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Our First Foreign War
Long before Vietnam, Korea, the Argonne, or San Juan Hill, there was Mexico. As usual, it was the average G.I. who shouldered the burden of our foreign policy and what it cost in blood. This is the very graphic story of one foot soldier, as he told it in letters to his family back home in Massachusetts
June 1966 | Volume 17, Issue 4
On September 13, 1847, under the brilliant blue of a noonday sky, a horde of dusty, red-stained soldiers dashed down from the heights of Chapiiltepec, over an ancient Aztec causeway, and hurled themselves into a curtain of smoke and fire at the Belén Garita, the last stronghold before Mexico City. As the men pressed forward, the desperate fire of Mexican artillerists barricaded in a strong stone citadel near the city gates took a fearful toll. One of the blueclad regulars who fell wounded in this, the last battle in America’s first foreign war, was Private Barna Upton of the Third United States Infantry.
Today, if it is remembered at all, the war with Mexico is thought of as an antique skirmish—a prelude to the Civil War in which the future heroes of that great conflict first had a chance to test their prowess. An atmosphere of remoteness hangs over the Mexican War, and its lingering images are almost always those of grandeur and larger-than-life heroism. There was young Sam Grant recklessly leading the charge on San Cosme Gate; stern, serious Tom Jackson calmly directing artillery fire amid a shower of grapeshot before Chapultepec; Robert E. Lee scouting the Mexican flank at Cerro Gordo Mountain a scant few feet from the enemy headquarters; and Jefferson Davis leading that gaudy charge of the Mississippi Rifles that broke the Mexican Army on the windswept plateau of Buena Vista.
But the Mexican War had a life of its own, and like all other wars in history it was fought primarily by the common soldier, both regular and volunteer. Unlike Johnny Reb and Billy Yank, Johnny Doughboy and G.I. Joe, the rank and file of the Mexican War have been relatively uncelebrated. The chief reason for this is that they have rarely left a historical personality that commands the attention of the popular mind. It is precisely because they contribute toward this much-needed insight into the personality of the rank and file, vintage 1847, that the letters which follow, written by Private Upton, a farm boy from Charlemont, Massachusetts, are published here.
Upton’s letters were invariably filled with the details of the everyday life of the United States regular. His was the novice’s point of view: the education, as it were, of a New England farm boy into the realities of the world outside and ultimately into the mysteries of battle and death. And because his experience parallels so closely the mainstream of American experience, Barna Upton’s own education perhaps takes on a somewhat wider significance. His were the adolescent confidence and unself-conscious optimism of the typical American of his time. He was brash and bold and frequently sentimental. He believed in dreams and portents and destiny. He was likewise unaware of many things. He was, in fact, young America in the high noon of our national history.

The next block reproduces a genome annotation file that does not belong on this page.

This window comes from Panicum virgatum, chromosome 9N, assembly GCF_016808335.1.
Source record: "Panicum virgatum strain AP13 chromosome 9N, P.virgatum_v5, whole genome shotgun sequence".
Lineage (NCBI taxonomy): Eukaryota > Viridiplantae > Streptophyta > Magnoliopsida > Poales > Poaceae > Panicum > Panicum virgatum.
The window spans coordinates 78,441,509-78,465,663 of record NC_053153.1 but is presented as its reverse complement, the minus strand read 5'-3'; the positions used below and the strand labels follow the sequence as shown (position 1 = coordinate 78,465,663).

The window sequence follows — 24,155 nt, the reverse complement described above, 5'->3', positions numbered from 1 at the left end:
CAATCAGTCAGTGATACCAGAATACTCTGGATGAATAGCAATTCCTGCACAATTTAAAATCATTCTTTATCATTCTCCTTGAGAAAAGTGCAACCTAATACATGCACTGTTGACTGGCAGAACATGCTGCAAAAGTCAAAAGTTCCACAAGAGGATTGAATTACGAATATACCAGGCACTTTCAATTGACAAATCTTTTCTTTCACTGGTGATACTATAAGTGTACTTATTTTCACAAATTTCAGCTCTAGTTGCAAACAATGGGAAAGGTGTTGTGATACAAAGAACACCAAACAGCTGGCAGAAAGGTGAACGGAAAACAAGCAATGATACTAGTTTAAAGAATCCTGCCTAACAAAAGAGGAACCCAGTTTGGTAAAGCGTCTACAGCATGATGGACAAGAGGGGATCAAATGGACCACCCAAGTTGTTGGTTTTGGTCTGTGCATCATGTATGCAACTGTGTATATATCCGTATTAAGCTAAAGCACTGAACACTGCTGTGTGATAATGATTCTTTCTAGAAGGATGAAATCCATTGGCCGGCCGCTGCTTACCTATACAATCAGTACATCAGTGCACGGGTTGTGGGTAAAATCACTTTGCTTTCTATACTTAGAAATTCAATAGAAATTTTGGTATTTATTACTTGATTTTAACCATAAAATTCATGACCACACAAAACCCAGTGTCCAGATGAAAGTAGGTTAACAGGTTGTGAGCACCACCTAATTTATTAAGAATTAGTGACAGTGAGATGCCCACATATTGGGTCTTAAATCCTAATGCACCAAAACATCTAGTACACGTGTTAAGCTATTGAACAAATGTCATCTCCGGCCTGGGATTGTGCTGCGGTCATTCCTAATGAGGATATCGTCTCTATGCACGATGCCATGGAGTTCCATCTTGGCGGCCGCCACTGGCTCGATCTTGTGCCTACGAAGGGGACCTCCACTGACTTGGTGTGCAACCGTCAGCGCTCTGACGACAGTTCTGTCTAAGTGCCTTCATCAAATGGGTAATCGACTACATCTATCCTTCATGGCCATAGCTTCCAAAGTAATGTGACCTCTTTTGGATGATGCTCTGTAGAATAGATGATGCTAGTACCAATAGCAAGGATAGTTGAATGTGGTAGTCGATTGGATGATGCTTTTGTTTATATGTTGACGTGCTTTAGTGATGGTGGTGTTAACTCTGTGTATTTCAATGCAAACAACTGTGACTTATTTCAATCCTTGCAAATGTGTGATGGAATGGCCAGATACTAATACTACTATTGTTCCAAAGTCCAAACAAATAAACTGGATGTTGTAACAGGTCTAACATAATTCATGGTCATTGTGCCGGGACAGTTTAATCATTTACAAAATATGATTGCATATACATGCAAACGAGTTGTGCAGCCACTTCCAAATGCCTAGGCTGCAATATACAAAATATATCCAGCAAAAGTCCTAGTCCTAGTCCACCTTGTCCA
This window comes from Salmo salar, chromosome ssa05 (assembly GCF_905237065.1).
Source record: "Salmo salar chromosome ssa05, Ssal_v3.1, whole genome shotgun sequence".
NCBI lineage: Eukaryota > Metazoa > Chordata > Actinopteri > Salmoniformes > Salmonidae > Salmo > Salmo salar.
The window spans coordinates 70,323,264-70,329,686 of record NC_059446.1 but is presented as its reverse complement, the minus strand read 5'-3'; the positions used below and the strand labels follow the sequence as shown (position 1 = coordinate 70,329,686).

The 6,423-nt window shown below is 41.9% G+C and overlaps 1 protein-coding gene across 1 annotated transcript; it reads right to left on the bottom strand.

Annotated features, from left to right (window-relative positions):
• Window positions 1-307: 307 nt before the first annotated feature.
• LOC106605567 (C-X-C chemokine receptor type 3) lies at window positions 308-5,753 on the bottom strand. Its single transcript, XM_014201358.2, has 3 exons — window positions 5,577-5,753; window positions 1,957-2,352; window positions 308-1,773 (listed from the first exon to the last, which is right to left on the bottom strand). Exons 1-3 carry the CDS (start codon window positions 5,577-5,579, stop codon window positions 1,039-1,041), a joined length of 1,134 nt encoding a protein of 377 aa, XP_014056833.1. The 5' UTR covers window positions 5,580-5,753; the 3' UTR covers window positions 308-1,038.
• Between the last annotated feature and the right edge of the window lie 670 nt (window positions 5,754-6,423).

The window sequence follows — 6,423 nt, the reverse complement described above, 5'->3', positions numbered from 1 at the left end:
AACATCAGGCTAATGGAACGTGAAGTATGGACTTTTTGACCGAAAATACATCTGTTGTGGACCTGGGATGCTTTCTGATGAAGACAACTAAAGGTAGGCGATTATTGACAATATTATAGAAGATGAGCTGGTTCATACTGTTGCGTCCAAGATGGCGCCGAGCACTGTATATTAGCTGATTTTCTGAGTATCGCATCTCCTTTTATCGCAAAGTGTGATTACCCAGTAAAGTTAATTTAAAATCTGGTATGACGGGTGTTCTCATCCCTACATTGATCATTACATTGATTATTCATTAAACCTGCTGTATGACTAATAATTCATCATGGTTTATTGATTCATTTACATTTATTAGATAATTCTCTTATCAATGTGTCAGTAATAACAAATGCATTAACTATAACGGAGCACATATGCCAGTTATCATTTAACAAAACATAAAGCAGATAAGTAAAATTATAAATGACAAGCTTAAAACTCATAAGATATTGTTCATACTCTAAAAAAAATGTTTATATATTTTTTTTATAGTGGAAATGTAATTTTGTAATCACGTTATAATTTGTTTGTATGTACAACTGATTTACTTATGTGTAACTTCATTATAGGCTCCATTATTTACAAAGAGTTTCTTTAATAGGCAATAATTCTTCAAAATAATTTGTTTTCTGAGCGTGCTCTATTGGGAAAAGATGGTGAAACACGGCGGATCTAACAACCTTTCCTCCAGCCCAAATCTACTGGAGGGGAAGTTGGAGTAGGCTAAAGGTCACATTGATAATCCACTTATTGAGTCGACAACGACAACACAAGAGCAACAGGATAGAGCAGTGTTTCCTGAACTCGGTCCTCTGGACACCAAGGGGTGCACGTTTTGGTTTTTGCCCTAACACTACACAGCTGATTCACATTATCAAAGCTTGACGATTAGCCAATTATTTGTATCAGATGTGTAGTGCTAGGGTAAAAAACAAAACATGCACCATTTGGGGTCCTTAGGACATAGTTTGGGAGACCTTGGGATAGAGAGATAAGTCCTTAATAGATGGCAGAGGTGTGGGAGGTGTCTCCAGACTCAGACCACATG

Barna Upton was born on July 26, 1820, the eldest son of Nehemiah Newhall Upton, a Charlemont farmer and clothier. When he enlisted in the Army early in 1845, he was moved to do so out of a spirit of adventure and a desire to see the world. He was trained on Governors Island in New York Harbor, then was shipped out to Louisiana; as the threat of war became more ominous, lie and his regiment were dispatched to the Rio Grande and went into action at the commencement of hostilities.
Within the brief compass of his letters, Upton presents some unusually vivid and accurate accounts of the battles in which he fought. Almost never, even in the heat of battle, does he lose the sense of the army operation as a whole; thus, his is an almost unique enlisted-man’s version of combat.
Baptism by fire came for Barna Upton and the Third Infantry in the first American victory of the war —at Palo Alto on May 8, 1846. The next day, at Resaca de la Palma, the Third took an even greater role in the fighting, and Private Upton took part in the headlong charge through chaparral and mesquite that drove the Mexican Army to the Rio Grande.
The high point of Upton’s military career came at the battle for the city of Monterrey, September 20 to 23, 1846. Thereafter, the Third marched to Tampico, where it was transported by sea to Veracriu in time for the amphibious conquest of that city. The last sequence of Upton’s letters contains a brief account of that battle, and a stirring description of the fight at Cerro Gordo, but from that point on there was little time to write. The march from Puebla and the rapid series of encounters at Contreras, Churubusco, and Molino del Rey were never described by Upton; his last letter was a brief note from Puebla on August 7, 1847, telling of his departure on the final road to the Mexican capital.
As editor I have preferred to let Barna Upton speak as much as possible for himself. The original spellings and grammatical constructions have been maintained, and only punctuation has been altered in the interests of clarity. Otherwise, the letters will be found exactly as Barna Upton wrote them 120 years ago.
I wish to express my gratitude to Lewis S. Beach, Miss Eleanor Upton, Mrs. Zara Jones Powers, Harold LeVanway, Jerry E. Patterson, and the late Edward S. Wallace. All helped make this work possible.
Governors Island, New York February 8, 1845